Excellent write-up and review!I bought it on iTunes. I applaud the effort, but ultimately it's trying to do two things at once and fails to do either of them really well. Stu Stone appears well-intentioned, but this film dwells so long on the "I thought I'd be rich on junk wax" messaging that it glosses over the fact that many people did get rich during the baseball card boom and the hobby is still alive and thriving in many environments. Stu reminisces about 1986 Donruss and how he busted 1000 packs and failed to pull a single Canseco rookie, but then reminds the audience over and over again that it isn't worth anything anyway. My response? What do you mean it's not worth anything? By your own admission baseball cards bring you back to the best times of your life, to the childhood and the family with whom you desperately wish to reconnect, and a booming family business. Stu spends the entire movie only recognizing value in terms of dollars and cents, and he misses the very point he was trying to make. A tender moment when he clearly uses baseball cards as catharsis and re-connection is relegated to a brief clip during the end credits, and the climax briefly shows how the hobby brought people together - and still brings people together - before Stu destroys this point for the sake on an end scene with a sense of finality.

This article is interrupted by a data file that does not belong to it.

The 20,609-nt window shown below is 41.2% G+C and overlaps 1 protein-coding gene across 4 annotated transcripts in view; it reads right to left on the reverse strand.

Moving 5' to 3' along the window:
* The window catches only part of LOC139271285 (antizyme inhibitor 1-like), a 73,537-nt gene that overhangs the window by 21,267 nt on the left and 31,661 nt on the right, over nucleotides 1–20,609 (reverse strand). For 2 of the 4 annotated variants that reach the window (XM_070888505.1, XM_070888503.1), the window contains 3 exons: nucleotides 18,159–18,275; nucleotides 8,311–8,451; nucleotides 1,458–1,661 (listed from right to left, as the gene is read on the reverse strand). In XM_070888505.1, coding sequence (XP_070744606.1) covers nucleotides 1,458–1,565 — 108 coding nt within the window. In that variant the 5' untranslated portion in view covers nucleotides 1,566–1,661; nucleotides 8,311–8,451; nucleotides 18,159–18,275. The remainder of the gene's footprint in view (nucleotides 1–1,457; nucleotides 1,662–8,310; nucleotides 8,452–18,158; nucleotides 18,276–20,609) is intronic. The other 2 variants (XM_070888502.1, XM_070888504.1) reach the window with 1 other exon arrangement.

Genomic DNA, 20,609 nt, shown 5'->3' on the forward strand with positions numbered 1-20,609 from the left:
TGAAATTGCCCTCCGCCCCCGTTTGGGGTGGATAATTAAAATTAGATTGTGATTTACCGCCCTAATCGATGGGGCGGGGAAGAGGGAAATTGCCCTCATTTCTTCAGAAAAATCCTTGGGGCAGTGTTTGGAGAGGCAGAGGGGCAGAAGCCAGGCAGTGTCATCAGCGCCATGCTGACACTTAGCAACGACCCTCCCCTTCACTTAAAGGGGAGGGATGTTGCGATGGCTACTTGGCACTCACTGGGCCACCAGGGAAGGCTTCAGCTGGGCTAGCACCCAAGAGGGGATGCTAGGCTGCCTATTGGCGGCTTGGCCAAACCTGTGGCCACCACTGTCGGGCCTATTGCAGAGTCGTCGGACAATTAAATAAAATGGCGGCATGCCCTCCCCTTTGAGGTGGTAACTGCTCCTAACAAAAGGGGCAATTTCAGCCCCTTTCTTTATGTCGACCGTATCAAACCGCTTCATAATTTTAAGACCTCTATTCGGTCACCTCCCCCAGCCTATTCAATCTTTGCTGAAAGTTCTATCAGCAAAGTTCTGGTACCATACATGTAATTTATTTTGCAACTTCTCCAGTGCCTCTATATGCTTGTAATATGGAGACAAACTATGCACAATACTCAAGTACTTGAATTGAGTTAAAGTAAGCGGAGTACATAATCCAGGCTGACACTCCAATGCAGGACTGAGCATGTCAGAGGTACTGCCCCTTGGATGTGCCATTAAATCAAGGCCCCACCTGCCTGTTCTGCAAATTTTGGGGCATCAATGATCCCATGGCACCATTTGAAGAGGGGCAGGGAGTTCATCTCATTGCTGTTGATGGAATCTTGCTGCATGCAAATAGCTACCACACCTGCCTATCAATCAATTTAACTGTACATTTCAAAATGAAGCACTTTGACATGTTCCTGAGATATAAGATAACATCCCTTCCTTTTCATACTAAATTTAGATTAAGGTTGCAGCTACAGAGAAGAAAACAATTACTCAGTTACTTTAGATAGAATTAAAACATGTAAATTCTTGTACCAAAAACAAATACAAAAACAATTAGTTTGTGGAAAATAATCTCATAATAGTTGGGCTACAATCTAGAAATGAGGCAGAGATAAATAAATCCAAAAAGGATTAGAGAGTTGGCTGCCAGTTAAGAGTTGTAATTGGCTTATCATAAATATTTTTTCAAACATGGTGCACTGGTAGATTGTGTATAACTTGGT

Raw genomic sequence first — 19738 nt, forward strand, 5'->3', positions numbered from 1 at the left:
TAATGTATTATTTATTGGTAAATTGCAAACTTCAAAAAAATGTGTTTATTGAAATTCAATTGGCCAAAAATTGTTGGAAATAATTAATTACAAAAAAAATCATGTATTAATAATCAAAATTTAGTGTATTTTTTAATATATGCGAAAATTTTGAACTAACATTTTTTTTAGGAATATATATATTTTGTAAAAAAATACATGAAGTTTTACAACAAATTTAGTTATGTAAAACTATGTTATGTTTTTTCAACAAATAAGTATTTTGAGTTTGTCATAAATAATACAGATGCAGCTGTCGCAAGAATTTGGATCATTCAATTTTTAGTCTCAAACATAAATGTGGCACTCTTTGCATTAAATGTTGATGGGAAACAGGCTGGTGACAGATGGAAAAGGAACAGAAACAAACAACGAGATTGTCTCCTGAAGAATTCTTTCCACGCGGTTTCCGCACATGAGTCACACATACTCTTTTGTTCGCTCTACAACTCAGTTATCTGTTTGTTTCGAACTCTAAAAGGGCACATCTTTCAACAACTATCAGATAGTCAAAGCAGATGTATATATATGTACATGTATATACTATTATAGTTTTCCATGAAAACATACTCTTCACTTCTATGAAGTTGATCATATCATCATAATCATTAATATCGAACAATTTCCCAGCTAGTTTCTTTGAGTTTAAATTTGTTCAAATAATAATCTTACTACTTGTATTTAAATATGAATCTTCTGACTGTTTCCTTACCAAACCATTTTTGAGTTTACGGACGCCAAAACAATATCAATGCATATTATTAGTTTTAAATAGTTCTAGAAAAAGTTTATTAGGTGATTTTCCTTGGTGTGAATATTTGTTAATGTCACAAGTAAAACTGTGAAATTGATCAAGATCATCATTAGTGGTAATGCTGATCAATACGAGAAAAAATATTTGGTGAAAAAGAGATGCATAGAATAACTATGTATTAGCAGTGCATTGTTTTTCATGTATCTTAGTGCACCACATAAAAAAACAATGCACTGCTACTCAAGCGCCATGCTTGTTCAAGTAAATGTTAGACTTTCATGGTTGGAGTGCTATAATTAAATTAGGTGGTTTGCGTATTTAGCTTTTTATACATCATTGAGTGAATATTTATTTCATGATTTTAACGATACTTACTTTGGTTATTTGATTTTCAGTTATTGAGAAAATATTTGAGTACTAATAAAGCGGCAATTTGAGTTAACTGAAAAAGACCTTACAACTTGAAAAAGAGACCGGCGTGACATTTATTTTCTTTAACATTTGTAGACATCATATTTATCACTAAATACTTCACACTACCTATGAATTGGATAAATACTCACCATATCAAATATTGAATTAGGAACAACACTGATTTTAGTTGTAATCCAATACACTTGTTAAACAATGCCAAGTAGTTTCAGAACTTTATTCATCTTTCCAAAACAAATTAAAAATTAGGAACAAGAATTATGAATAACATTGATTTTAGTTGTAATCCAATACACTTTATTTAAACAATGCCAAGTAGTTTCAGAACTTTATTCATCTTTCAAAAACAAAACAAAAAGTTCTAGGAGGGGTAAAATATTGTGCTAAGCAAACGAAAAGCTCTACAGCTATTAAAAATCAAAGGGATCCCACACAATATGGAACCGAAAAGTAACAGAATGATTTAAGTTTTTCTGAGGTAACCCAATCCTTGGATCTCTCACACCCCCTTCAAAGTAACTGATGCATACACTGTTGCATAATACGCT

A movie about baseball cards and broken families could not be tailored closer to me unless I wrote and starred in it myself, and I'm glad I bought it on iTunes and supported a Canadian documentary film-maker and former baseball card enthusiast. That said, it was such a missed opportunity, since the hobby is the one thread running through so many of the closest relationships in Stu's life - his mother, his sister, and his best friends (who largely make up the film-making team) - but all he sees are his broken dreams of getting rich from the stacks of unopened boxes in his mother's condo. I feel bad for Stu in one sense, since I feel like he ignored how much he has to be grateful for, but I have no sympathy for collectors who stashed cases of junk wax, changing the hobby from a youth-driven novelty to investment-style business, only to find their hoards are barely worth the cardboard they are printed on. When you make it a business you accept the risk that comes with it. If the hobby was responsible for enriching the most important relationships in your life you'd think you could look beyond monetary value and I suspect Stu does have an appreciation for baseball cards that goes deeper than that, it just wasn't captured very well in his story. Jack of All Trades will seem like a must-see for any baseball card collector, but after you watch it you'll feel like you've been shorted a hit.